Eur. J. Entomol. 105 (3): 477-483, 2008 | 10.14411/eje.2008.061

Plant chemistry and aphid parasitoids (Hymenoptera: Braconidae): Imprinting and memory

Helmut F. van EMDEN1, Andrew P. STORECK2, Sophia DOULOUMPAKA1, Ioannis ELEFTHERIANOS1, Guy M. POPPY3, Wilf POWELL2
1 School of Biological Sciences, University of Reading, Reading, Berkshire, RG6 6AJ, UK; e-mail: h.f.vanemden@reading.ac.uk
2 Plant and Invertebrate Ecology Department, Rothamsted Research, Harpenden, Hertfordshire, AL5 2JQ, UK; e-mail: wilf.powell@bbsrc.ac.uk
3 School of Biological Sciences, University of Southampton, Southampton, UK. e-mail: gmp@soton.ac.uk

Emerging parasitoids of aphids encounter secondary plant chemistry from cues left by the mother parasitoid at oviposition and from the plant-feeding of the host aphid. In practice, however, it is secondary plant chemistry on the surface of the aphid mummy which influences parasitoid olfactory behaviour. Offspring of Aphidius colemani reared on Myzus persicae on artificial diet did not distinguish between the odours of bean and cabbage, but showed a clear preference for cabbage odour if sinigrin had been painted on the back of the mummy. Similarly Aphidius rhopalosiphi reared on Metopolophium dirhodum on wheat preferred the odour of wheat plants grown near tomato plants to odour of wheat alone if the wheat plants on which they had been reared had been exposed to the volatiles of nearby tomato plants. Aphidius rhopalosiphi reared on M. dirhodum, and removed from the mummy before emergence, showed a preference for the odour of a different wheat cultivar if they had contacted a mummy from that cultivar, and similar results were obtained with A. colemani naturally emerged from M. persicae mummies. Aphidius colemani emerged from mummies on one crucifer were allowed to contact in sequence (for 45 min each) mummies from two different crucifers. The number of attacks made in 10 min on M. persicae was always significantly higher when aphids were feeding on the same plant as the origin of the last mummy offered, or on the second plant if aphids feeding on the third plant were not included. Chilling emerged A. colemani for 24 h at 5C appeared to erase the imprint of secondary plant chemistry, and they no longer showed host plant odour preferences in the olfactometer. When the parasitoids were chilled after three successive mummy experiences, memory of the last experience appeared at least temporarily erased and preference was then shown for the chemistry of the second experience.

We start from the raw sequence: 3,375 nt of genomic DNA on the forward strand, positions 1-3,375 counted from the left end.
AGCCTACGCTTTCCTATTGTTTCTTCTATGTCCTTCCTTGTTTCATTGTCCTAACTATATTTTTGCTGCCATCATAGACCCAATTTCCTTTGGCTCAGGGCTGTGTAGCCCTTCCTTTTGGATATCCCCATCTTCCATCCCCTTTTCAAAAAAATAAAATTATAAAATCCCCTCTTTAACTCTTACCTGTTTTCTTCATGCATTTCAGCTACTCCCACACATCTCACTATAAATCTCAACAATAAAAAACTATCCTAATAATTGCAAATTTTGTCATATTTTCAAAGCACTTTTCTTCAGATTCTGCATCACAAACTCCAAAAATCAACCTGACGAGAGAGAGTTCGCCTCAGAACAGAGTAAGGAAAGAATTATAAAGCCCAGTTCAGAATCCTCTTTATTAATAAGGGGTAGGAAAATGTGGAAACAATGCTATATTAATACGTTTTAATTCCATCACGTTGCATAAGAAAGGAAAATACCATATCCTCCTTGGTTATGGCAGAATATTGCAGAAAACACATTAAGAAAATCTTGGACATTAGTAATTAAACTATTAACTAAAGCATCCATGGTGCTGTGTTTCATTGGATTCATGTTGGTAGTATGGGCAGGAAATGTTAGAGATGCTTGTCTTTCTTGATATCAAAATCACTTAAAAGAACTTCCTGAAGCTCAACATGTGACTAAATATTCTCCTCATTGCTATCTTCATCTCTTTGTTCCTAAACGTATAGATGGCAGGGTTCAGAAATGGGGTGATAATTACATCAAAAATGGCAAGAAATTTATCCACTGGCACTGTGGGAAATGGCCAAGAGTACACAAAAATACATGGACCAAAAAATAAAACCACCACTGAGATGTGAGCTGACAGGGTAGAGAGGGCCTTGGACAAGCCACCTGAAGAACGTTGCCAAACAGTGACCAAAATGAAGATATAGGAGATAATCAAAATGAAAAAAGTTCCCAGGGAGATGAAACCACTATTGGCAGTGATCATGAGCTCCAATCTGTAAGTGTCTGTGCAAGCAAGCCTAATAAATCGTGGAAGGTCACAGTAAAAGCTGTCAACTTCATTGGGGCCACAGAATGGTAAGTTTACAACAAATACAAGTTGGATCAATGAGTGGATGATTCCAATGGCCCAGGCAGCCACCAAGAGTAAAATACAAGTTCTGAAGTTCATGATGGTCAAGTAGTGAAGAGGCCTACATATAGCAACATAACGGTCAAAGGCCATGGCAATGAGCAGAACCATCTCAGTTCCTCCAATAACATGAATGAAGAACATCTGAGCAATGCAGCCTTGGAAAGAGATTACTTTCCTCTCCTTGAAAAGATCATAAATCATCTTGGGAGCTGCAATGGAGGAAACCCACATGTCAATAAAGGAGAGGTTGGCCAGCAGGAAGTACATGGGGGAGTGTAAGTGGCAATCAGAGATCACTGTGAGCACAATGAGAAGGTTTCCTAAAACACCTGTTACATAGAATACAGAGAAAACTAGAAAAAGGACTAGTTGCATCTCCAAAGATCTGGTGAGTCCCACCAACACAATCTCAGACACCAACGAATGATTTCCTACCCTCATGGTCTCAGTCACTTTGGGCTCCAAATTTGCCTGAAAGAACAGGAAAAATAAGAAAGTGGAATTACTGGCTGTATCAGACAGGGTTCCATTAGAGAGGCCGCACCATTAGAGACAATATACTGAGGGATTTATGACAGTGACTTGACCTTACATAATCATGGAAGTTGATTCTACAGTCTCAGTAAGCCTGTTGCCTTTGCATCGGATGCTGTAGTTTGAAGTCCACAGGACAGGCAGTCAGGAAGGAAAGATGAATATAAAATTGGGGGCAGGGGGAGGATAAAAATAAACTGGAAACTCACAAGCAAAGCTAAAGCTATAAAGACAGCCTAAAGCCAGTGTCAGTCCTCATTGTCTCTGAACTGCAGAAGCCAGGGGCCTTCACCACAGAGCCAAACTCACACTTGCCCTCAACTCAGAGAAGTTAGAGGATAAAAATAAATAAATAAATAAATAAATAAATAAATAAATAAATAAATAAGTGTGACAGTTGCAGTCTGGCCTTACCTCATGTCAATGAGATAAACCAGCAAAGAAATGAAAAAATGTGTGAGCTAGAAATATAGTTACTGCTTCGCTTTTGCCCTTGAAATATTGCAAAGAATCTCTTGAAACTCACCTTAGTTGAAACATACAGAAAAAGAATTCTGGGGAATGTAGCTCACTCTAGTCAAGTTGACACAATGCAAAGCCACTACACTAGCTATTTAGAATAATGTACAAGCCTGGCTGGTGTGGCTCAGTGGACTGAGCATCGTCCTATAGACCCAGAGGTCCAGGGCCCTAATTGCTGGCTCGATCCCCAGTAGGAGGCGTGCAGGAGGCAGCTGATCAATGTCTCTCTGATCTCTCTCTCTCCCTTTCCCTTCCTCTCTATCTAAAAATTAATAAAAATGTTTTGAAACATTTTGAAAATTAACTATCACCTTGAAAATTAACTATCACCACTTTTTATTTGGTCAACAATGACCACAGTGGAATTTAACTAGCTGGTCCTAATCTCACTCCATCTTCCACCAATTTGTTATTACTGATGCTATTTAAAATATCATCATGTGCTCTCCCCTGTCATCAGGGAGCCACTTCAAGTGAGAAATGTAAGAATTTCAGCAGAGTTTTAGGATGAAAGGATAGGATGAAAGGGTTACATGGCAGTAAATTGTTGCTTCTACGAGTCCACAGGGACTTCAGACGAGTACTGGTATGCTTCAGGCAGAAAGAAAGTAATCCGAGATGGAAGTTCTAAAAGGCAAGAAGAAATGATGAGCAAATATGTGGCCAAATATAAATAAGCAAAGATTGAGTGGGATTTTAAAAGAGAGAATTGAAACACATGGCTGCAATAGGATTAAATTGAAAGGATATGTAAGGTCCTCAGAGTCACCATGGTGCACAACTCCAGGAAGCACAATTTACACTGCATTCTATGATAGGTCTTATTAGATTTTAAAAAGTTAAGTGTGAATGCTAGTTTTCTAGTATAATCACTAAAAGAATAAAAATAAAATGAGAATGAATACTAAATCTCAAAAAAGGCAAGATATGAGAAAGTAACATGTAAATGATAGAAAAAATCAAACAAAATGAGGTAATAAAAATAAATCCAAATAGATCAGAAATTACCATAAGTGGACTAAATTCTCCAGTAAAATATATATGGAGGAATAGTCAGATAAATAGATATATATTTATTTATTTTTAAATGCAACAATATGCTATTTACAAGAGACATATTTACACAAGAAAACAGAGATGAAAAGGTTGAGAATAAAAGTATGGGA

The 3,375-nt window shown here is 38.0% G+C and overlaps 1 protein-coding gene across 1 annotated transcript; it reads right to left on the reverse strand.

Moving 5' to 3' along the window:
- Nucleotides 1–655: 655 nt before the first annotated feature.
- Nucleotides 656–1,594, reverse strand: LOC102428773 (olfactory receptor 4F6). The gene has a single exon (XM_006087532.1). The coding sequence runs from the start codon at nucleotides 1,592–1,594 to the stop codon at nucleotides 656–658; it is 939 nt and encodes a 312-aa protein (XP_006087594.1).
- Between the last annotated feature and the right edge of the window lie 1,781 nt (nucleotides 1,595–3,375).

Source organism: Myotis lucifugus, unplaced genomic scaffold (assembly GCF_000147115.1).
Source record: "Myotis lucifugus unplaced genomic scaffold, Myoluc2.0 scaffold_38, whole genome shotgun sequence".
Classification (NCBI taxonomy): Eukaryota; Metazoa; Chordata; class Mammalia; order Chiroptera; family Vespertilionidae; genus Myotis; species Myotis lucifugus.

Keywords: Braconidae, aphid parasitoid, Aphidius colemani, imprinting, memory, secondary compounds

Received: October 23, 2007; Accepted: March 13, 2008; Published: July 31, 2008

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